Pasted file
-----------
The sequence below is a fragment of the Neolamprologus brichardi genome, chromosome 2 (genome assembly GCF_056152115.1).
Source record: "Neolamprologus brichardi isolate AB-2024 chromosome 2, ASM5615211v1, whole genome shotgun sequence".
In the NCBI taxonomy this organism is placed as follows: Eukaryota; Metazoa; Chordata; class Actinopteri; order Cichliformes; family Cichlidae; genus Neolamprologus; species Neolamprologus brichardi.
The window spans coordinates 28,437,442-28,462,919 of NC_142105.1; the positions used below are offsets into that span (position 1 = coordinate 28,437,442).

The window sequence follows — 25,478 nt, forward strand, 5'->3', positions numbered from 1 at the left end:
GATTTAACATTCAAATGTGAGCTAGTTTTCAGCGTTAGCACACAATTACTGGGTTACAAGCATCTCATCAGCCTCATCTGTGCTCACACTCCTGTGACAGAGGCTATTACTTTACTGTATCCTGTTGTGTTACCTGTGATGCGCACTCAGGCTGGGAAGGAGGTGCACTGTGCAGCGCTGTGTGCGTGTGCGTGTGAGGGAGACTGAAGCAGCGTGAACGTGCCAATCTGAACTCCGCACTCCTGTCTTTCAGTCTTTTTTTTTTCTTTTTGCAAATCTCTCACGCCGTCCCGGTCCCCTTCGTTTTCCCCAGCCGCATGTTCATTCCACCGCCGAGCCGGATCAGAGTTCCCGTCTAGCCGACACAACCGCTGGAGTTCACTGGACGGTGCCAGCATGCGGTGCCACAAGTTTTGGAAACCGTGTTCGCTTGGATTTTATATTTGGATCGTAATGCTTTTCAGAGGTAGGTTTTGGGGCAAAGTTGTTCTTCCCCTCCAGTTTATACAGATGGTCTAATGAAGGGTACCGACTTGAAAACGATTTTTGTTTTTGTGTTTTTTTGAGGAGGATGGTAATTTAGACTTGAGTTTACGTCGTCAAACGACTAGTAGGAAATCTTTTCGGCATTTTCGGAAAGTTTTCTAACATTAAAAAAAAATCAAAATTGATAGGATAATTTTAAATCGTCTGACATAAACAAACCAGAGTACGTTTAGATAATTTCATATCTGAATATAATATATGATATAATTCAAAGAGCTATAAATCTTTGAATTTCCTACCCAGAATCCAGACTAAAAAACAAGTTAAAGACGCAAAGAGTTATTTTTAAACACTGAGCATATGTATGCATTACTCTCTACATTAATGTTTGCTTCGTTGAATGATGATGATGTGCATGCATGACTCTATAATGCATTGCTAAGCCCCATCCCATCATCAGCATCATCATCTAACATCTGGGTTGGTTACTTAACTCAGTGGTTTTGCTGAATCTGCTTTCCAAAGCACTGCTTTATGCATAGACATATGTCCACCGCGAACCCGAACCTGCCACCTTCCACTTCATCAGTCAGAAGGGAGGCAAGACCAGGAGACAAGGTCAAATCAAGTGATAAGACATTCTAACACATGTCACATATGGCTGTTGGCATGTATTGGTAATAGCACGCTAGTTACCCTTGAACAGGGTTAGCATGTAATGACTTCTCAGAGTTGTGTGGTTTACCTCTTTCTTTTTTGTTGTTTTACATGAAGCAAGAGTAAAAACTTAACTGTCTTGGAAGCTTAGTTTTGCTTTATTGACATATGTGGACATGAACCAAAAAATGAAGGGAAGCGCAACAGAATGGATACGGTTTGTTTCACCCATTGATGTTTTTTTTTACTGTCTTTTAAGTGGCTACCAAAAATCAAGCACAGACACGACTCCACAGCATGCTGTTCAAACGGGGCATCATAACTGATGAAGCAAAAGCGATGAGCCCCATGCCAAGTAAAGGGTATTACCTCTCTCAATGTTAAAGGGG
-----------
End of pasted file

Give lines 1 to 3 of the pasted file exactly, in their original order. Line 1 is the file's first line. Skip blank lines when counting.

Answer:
The sequence below is a fragment of the Neolamprologus brichardi genome, chromosome 2 (genome assembly GCF_056152115.1).
Source record: "Neolamprologus brichardi isolate AB-2024 chromosome 2, ASM5615211v1, whole genome shotgun sequence".
In the NCBI taxonomy this organism is placed as follows: Eukaryota; Metazoa; Chordata; class Actinopteri; order Cichliformes; family Cichlidae; genus Neolamprologus; species Neolamprologus brichardi.